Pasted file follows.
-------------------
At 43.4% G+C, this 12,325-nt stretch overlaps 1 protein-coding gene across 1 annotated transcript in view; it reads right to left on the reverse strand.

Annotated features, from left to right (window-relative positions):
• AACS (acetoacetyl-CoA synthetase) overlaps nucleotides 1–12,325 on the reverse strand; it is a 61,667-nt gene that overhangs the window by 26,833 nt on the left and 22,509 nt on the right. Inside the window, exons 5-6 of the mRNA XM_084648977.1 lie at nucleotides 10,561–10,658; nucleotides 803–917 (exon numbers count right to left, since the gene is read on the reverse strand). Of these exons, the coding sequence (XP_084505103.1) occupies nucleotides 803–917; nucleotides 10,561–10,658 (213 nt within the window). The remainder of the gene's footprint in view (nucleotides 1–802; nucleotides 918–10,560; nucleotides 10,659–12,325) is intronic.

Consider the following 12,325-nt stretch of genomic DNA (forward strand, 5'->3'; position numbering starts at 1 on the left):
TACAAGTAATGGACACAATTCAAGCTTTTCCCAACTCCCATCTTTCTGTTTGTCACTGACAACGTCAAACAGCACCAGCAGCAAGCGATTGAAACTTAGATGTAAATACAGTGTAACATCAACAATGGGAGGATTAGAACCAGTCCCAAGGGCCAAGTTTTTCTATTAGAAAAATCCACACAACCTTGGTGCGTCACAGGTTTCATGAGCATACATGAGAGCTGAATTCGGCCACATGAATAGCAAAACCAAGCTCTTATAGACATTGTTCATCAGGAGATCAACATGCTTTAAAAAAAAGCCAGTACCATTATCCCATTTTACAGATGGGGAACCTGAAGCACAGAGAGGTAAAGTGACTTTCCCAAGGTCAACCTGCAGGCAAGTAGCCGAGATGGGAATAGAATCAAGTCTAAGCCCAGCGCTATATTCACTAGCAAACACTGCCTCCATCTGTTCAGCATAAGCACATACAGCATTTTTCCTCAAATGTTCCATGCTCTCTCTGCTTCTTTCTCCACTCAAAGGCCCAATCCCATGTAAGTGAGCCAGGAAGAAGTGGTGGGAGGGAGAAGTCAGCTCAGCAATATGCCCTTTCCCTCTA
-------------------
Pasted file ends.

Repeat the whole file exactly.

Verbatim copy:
At 43.4% G+C, this 12,325-nt stretch overlaps 1 protein-coding gene across 1 annotated transcript in view; it reads right to left on the reverse strand.

Annotated features, from left to right (window-relative positions):
• AACS (acetoacetyl-CoA synthetase) overlaps nucleotides 1–12,325 on the reverse strand; it is a 61,667-nt gene that overhangs the window by 26,833 nt on the left and 22,509 nt on the right. Inside the window, exons 5-6 of the mRNA XM_084648977.1 lie at nucleotides 10,561–10,658; nucleotides 803–917 (exon numbers count right to left, since the gene is read on the reverse strand). Of these exons, the coding sequence (XP_084505103.1) occupies nucleotides 803–917; nucleotides 10,561–10,658 (213 nt within the window). The remainder of the gene's footprint in view (nucleotides 1–802; nucleotides 918–10,560; nucleotides 10,659–12,325) is intronic.

Consider the following 12,325-nt stretch of genomic DNA (forward strand, 5'->3'; position numbering starts at 1 on the left):
TACAAGTAATGGACACAATTCAAGCTTTTCCCAACTCCCATCTTTCTGTTTGTCACTGACAACGTCAAACAGCACCAGCAGCAAGCGATTGAAACTTAGATGTAAATACAGTGTAACATCAACAATGGGAGGATTAGAACCAGTCCCAAGGGCCAAGTTTTTCTATTAGAAAAATCCACACAACCTTGGTGCGTCACAGGTTTCATGAGCATACATGAGAGCTGAATTCGGCCACATGAATAGCAAAACCAAGCTCTTATAGACATTGTTCATCAGGAGATCAACATGCTTTAAAAAAAAGCCAGTACCATTATCCCATTTTACAGATGGGGAACCTGAAGCACAGAGAGGTAAAGTGACTTTCCCAAGGTCAACCTGCAGGCAAGTAGCCGAGATGGGAATAGAATCAAGTCTAAGCCCAGCGCTATATTCACTAGCAAACACTGCCTCCATCTGTTCAGCATAAGCACATACAGCATTTTTCCTCAAATGTTCCATGCTCTCTCTGCTTCTTTCTCCACTCAAAGGCCCAATCCCATGTAAGTGAGCCAGGAAGAAGTGGTGGGAGGGAGAAGTCAGCTCAGCAATATGCCCTTTCCCTCTA